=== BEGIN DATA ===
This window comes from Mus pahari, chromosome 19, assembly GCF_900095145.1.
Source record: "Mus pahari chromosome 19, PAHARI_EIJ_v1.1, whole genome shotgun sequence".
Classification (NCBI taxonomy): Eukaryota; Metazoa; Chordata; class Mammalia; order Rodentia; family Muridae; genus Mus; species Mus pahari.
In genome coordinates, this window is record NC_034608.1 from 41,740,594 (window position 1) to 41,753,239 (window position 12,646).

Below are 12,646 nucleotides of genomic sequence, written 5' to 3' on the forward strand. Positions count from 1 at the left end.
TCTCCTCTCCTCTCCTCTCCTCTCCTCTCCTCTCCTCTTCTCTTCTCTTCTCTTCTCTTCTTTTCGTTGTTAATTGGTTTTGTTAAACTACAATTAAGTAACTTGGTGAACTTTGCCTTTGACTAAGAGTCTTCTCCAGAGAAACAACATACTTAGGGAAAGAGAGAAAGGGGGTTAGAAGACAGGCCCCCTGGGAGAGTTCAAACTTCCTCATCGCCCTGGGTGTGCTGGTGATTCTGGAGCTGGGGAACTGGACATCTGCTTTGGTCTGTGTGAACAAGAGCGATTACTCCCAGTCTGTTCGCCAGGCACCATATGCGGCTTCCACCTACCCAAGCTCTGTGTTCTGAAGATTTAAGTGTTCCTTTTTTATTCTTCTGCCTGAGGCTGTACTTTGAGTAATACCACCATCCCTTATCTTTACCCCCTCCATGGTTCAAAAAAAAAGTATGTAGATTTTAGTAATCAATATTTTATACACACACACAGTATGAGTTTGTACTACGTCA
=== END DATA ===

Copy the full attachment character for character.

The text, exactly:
This window comes from Mus pahari, chromosome 19, assembly GCF_900095145.1.
Source record: "Mus pahari chromosome 19, PAHARI_EIJ_v1.1, whole genome shotgun sequence".
Classification (NCBI taxonomy): Eukaryota; Metazoa; Chordata; class Mammalia; order Rodentia; family Muridae; genus Mus; species Mus pahari.
In genome coordinates, this window is record NC_034608.1 from 41,740,594 (window position 1) to 41,753,239 (window position 12,646).

Below are 12,646 nucleotides of genomic sequence, written 5' to 3' on the forward strand. Positions count from 1 at the left end.
TCTCCTCTCCTCTCCTCTCCTCTCCTCTCCTCTCCTCTTCTCTTCTCTTCTCTTCTCTTCTTTTCGTTGTTAATTGGTTTTGTTAAACTACAATTAAGTAACTTGGTGAACTTTGCCTTTGACTAAGAGTCTTCTCCAGAGAAACAACATACTTAGGGAAAGAGAGAAAGGGGGTTAGAAGACAGGCCCCCTGGGAGAGTTCAAACTTCCTCATCGCCCTGGGTGTGCTGGTGATTCTGGAGCTGGGGAACTGGACATCTGCTTTGGTCTGTGTGAACAAGAGCGATTACTCCCAGTCTGTTCGCCAGGCACCATATGCGGCTTCCACCTACCCAAGCTCTGTGTTCTGAAGATTTAAGTGTTCCTTTTTTATTCTTCTGCCTGAGGCTGTACTTTGAGTAATACCACCATCCCTTATCTTTACCCCCTCCATGGTTCAAAAAAAAAGTATGTAGATTTTAGTAATCAATATTTTATACACACACACAGTATGAGTTTGTACTACGTCA